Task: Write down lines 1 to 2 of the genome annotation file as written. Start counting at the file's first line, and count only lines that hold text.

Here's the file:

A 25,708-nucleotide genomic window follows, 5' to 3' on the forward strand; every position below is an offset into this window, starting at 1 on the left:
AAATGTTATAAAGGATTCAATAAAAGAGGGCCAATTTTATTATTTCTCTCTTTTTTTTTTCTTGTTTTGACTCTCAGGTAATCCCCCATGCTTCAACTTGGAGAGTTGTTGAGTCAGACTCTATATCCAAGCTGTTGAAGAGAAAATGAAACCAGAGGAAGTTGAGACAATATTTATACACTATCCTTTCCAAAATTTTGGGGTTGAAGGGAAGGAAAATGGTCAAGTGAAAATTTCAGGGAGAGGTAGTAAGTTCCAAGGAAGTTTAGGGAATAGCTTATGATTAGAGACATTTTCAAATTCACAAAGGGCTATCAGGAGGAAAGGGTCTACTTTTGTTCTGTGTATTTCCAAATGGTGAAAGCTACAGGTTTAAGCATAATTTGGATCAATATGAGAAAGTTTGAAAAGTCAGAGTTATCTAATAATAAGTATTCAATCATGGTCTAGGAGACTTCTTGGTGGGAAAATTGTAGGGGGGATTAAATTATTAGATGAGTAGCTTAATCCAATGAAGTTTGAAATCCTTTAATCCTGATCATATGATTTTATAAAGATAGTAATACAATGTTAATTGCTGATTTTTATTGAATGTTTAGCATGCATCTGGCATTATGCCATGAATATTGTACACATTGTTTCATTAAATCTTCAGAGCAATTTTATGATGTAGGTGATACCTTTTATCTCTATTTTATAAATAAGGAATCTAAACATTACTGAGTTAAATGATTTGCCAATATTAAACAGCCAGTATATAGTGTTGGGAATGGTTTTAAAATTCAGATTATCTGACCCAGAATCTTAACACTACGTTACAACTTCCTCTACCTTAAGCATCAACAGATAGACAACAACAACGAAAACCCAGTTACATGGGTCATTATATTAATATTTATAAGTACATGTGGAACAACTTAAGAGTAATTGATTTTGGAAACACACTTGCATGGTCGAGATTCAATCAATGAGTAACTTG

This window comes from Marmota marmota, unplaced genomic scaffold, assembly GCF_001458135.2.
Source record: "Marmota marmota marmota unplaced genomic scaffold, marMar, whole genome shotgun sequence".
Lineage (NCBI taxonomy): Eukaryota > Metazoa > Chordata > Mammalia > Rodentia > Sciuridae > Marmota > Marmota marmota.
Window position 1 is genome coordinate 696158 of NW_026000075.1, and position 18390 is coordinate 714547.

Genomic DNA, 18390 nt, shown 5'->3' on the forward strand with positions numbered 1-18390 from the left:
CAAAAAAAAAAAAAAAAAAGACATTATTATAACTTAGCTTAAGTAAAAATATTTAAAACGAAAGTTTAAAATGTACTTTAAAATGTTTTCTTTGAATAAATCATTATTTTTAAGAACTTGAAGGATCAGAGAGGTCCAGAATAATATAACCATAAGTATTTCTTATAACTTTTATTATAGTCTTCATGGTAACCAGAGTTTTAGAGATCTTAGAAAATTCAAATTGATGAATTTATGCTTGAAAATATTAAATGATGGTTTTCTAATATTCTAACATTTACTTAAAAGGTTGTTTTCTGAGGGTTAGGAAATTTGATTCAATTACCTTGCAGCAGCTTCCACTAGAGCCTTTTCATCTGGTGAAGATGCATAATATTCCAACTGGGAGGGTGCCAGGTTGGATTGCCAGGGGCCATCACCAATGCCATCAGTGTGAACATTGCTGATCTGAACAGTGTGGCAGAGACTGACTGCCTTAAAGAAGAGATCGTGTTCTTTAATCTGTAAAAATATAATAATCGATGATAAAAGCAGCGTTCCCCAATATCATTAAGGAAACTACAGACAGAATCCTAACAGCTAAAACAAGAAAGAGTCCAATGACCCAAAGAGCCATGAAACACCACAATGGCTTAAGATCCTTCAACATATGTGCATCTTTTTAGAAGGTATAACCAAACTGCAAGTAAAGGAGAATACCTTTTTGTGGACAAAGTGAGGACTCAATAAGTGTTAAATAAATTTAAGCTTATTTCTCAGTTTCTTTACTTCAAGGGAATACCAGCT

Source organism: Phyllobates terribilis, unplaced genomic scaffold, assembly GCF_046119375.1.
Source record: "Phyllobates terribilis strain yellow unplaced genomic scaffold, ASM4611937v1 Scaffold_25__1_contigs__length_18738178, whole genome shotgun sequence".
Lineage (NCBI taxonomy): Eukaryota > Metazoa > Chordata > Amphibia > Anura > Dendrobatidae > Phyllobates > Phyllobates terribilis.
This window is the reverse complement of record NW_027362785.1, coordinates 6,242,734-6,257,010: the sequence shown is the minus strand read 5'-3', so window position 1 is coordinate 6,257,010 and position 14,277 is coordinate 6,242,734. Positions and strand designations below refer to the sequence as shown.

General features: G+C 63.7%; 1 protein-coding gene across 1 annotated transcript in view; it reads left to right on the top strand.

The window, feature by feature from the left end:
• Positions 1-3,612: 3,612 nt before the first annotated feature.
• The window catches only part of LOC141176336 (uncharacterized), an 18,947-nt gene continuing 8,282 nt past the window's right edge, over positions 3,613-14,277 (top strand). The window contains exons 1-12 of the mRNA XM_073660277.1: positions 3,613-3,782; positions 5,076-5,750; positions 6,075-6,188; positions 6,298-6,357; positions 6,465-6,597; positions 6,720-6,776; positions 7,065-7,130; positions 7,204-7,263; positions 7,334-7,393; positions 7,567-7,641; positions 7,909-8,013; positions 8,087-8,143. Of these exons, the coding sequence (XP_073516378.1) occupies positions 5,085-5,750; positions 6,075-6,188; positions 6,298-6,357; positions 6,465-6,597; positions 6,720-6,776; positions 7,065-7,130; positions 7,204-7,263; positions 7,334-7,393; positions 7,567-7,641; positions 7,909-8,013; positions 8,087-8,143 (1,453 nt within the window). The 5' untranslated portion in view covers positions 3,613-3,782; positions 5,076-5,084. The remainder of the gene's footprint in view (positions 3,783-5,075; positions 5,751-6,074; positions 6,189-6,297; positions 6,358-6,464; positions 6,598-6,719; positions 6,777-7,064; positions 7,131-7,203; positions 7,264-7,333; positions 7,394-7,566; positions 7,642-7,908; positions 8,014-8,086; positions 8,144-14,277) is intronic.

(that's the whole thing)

A 25,708-nucleotide genomic window follows, 5' to 3' on the forward strand; every position below is an offset into this window, starting at 1 on the left:
AAATGTTATAAAGGATTCAATAAAAGAGGGCCAATTTTATTATTTCTCTCTTTTTTTTTTCTTGTTTTGACTCTCAGGTAATCCCCCATGCTTCAACTTGGAGAGTTGTTGAGTCAGACTCTATATCCAAGCTGTTGAAGAGAAAATGAAACCAGAGGAAGTTGAGACAATATTTATACACTATCCTTTCCAAAATTTTGGGGTTGAAGGGAAGGAAAATGGTCAAGTGAAAATTTCAGGGAGAGGTAGTAAGTTCCAAGGAAGTTTAGGGAATAGCTTATGATTAGAGACATTTTCAAATTCACAAAGGGCTATCAGGAGGAAAGGGTCTACTTTTGTTCTGTGTATTTCCAAATGGTGAAAGCTACAGGTTTAAGCATAATTTGGATCAATATGAGAAAGTTTGAAAAGTCAGAGTTATCTAATAATAAGTATTCAATCATGGTCTAGGAGACTTCTTGGTGGGAAAATTGTAGGGGGGATTAAATTATTAGATGAGTAGCTTAATCCAATGAAGTTTGAAATCCTTTAATCCTGATCATATGATTTTATAAAGATAGTAATACAATGTTAATTGCTGATTTTTATTGAATGTTTAGCATGCATCTGGCATTATGCCATGAATATTGTACACATTGTTTCATTAAATCTTCAGAGCAATTTTATGATGTAGGTGATACCTTTTATCTCTATTTTATAAATAAGGAATCTAAACATTACTGAGTTAAATGATTTGCCAATATTAAACAGCCAGTATATAGTGTTGGGAATGGTTTTAAAATTCAGATTATCTGACCCAGAATCTTAACACTACGTTACAACTTCCTCTACCTTAAGCATCAACAGATAGACAACAACAACGAAAACCCAGTTACATGGGTCATTATATTAATATTTATAAGTACATGTGGAACAACTTAAGAGTAATTGATTTTGGAAACACACTTGCATGGTCGAGATTCAATCAATGAGTAACTTG